Lula Brannon Briscoe, ca. 1903. Courtesy of the Brannon/Briscoe family
It’s time for Episode 12 of “Voices from the West,” our blog series featuring audio recordings of historical documents from the Museum’s Dickinson Research Center.
Our goal is to show that history is more than a timeline. At its core, it’s about people. And not just the famous and infamous, but the everyday and ordinary. If you missed previous episodes, you can start here.
The oldest of six children, Lula had moved with her family from Texas to the Chickasaw Nation in 1898. They settled in Sugden, a small community near today’s Texas border that consisted primarily of farmers. She married Robert Willis Briscoe and together they had five children.
Ready for a ride, ca. 1910. McCoy, Colorado. Photographic Study Collection. Dickinson Research Center. National Cowboy & Western Heritage Museum. 2001.087.19.
Wagons from Sears, Roebuck, and Company Catalog, ca. 1902. Glenn D. Shirley Western Americana Collection. Dickinson Research Center. National Cowboy & Western Heritage Museum.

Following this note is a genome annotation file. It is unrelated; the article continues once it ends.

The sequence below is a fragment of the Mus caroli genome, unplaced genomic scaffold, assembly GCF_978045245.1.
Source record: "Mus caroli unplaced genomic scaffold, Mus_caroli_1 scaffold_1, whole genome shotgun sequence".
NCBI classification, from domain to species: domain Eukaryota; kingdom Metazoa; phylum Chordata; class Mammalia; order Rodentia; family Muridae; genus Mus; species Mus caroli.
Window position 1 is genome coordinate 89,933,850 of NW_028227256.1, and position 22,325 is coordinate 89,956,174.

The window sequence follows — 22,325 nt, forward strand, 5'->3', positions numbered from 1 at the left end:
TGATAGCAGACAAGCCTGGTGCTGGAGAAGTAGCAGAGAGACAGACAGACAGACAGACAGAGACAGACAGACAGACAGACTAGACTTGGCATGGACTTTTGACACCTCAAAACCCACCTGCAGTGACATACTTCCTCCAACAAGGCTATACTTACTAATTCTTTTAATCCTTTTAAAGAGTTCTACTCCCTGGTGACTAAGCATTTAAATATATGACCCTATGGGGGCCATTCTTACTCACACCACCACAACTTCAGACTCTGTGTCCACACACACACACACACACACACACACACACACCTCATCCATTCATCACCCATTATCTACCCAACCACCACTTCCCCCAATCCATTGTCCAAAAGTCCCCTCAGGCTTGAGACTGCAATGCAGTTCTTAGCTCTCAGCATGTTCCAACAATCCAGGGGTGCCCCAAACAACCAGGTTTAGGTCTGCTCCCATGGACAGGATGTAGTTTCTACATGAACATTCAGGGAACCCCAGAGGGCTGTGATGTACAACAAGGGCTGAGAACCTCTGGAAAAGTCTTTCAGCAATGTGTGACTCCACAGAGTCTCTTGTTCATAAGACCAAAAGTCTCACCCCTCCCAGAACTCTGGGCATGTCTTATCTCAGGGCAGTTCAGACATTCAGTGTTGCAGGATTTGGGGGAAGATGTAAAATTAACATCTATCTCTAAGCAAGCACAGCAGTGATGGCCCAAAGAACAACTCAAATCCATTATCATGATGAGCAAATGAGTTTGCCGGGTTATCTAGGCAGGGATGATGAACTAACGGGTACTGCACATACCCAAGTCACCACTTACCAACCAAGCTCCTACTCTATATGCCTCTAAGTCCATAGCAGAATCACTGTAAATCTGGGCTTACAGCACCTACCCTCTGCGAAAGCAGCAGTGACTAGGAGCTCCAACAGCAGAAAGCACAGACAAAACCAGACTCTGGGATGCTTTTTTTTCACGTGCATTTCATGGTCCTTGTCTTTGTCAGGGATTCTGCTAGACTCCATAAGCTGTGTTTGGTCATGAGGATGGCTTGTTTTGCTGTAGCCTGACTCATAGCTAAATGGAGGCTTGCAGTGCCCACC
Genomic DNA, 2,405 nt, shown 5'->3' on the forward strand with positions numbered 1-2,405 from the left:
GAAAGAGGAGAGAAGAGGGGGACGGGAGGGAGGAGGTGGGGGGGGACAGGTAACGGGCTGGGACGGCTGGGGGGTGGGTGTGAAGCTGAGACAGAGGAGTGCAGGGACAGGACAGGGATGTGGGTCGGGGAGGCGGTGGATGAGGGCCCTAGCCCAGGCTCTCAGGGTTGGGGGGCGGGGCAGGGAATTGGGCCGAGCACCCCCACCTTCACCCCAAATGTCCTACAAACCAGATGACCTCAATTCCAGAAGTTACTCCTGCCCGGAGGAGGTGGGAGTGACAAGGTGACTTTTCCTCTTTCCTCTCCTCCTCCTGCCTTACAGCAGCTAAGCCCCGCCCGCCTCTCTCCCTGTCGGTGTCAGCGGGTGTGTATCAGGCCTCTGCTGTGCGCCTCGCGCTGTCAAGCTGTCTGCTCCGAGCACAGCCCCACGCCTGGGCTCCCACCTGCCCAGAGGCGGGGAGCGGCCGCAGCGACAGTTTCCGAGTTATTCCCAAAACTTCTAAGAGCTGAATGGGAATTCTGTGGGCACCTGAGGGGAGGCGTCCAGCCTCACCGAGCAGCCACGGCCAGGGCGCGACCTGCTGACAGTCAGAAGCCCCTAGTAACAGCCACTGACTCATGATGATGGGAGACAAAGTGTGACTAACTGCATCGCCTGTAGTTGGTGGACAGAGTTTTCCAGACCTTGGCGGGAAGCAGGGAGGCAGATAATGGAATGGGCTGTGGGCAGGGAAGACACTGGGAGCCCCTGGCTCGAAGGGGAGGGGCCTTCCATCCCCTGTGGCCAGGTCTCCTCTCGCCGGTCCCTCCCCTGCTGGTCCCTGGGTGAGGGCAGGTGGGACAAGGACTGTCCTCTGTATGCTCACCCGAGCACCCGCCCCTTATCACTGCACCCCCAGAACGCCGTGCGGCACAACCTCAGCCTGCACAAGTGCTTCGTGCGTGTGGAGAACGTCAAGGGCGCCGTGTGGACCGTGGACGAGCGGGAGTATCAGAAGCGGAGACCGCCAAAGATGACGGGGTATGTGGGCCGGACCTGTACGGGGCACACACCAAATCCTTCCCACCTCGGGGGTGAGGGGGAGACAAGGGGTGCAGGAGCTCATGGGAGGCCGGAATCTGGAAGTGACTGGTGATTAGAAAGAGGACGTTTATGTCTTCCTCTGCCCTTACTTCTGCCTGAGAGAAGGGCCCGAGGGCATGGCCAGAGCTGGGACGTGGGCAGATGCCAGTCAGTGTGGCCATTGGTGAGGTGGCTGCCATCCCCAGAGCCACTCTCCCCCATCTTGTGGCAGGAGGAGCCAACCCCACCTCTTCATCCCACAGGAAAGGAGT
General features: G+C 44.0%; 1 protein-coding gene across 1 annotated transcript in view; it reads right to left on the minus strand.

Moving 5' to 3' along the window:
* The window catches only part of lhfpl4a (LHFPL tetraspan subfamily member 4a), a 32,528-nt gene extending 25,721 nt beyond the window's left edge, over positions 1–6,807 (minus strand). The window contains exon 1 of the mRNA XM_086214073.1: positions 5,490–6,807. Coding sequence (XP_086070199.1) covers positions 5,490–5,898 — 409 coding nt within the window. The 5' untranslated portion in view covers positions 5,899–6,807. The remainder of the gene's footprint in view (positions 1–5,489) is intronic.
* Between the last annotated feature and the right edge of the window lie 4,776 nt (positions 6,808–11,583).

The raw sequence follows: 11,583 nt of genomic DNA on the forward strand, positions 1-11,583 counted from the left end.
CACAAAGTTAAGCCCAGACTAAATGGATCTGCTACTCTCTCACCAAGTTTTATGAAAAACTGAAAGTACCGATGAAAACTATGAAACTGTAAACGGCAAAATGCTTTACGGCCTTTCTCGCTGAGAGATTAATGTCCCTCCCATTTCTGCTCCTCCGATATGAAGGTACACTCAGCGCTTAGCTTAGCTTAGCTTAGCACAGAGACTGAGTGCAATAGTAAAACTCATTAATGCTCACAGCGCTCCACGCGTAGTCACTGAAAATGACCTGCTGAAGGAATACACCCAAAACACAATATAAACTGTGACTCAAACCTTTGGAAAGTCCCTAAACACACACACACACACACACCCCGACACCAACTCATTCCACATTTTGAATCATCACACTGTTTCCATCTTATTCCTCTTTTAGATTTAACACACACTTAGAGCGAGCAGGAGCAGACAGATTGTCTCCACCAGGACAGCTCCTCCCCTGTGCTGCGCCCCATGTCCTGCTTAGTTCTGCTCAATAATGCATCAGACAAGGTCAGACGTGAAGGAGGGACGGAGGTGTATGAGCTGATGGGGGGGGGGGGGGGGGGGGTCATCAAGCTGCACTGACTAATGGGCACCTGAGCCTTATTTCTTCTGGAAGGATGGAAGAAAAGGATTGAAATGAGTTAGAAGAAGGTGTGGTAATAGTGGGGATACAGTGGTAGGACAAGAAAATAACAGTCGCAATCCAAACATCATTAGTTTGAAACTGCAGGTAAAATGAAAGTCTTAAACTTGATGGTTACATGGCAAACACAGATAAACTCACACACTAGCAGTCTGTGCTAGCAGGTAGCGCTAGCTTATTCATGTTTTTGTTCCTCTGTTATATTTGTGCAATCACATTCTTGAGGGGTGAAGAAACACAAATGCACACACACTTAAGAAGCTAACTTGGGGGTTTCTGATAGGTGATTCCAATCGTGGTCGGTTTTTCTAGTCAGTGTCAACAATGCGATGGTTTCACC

We can’t be certain about the wagon Lula mentions, but it might be similar to those sold in the Sears catalog or to the “Studebaker junior wagon,” also pictured here. Painted green with yellow accents and red wheels, it was made “with oak frame, farm wagon gearing, all strongly ironed and braced, welded tires, staggered spokes, and oak shafts.”
She also mentions Porter Young, a former deputy marshal with “sky-blue” eyes who was convicted of embezzlement while in office during the late 19th century. He stayed in Jefferson County for a time with his wife and children and worked odd jobs